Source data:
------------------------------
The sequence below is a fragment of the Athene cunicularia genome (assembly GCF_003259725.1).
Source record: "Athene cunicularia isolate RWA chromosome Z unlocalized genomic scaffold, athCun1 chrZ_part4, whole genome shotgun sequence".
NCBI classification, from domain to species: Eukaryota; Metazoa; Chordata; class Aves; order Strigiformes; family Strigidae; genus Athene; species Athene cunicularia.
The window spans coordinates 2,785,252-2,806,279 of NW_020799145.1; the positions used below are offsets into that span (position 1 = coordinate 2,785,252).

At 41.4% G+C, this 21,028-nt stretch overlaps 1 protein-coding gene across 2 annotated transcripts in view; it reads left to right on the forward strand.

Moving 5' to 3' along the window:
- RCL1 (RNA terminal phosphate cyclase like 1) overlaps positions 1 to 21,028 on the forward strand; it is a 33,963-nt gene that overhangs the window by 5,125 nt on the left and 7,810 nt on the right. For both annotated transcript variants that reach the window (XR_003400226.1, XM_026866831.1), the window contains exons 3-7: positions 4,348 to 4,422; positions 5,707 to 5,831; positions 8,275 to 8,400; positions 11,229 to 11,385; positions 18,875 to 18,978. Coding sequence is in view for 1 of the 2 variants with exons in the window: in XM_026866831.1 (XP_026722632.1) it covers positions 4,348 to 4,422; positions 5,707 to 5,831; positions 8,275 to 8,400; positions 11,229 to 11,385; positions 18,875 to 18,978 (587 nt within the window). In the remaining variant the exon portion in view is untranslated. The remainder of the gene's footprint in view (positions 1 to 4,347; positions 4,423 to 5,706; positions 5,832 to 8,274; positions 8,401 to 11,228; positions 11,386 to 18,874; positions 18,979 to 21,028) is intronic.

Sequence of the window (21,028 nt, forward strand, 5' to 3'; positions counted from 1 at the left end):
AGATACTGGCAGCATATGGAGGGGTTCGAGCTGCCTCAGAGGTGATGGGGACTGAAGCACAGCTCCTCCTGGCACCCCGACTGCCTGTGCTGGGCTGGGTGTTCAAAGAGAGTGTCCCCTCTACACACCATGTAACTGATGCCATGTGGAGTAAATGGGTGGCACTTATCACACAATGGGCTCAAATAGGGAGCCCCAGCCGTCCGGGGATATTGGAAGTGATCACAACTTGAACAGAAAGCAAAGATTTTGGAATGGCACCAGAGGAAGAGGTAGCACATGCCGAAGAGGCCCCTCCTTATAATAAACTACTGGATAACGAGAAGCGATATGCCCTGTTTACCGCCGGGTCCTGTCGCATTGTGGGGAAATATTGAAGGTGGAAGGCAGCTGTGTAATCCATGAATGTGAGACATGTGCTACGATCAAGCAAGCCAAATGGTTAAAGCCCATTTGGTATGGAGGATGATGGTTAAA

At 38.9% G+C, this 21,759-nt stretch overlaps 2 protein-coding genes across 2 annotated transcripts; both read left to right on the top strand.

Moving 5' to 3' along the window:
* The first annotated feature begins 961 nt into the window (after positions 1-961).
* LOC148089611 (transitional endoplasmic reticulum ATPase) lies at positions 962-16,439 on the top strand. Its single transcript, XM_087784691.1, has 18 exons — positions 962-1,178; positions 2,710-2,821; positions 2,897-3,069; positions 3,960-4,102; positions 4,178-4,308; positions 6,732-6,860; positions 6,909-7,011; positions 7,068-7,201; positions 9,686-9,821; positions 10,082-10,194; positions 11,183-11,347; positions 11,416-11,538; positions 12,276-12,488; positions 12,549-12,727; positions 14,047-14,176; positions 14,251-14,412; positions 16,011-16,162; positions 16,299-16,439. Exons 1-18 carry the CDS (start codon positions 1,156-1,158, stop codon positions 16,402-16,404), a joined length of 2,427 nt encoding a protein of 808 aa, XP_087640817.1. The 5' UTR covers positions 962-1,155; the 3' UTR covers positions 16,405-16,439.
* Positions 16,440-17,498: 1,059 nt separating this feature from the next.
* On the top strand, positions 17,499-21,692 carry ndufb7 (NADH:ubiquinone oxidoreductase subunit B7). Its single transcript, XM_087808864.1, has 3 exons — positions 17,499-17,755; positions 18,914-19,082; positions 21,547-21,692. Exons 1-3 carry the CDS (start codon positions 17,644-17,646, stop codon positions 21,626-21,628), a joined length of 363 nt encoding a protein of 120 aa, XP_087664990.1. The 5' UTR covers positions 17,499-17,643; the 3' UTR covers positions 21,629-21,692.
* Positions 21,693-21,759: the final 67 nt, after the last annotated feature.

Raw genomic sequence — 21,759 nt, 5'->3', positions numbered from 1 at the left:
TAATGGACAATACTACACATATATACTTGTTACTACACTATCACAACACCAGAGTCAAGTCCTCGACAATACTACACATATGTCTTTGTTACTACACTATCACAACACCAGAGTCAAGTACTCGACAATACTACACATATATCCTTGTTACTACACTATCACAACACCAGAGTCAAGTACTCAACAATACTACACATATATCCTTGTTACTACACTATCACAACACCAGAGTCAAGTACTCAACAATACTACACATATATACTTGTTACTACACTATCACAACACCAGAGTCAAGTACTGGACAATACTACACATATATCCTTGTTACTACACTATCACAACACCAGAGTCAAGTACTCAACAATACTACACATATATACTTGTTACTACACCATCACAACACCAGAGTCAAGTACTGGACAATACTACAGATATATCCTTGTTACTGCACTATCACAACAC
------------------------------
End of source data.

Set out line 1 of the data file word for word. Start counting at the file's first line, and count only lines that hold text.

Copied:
The sequence below is a fragment of the Athene cunicularia genome (assembly GCF_003259725.1).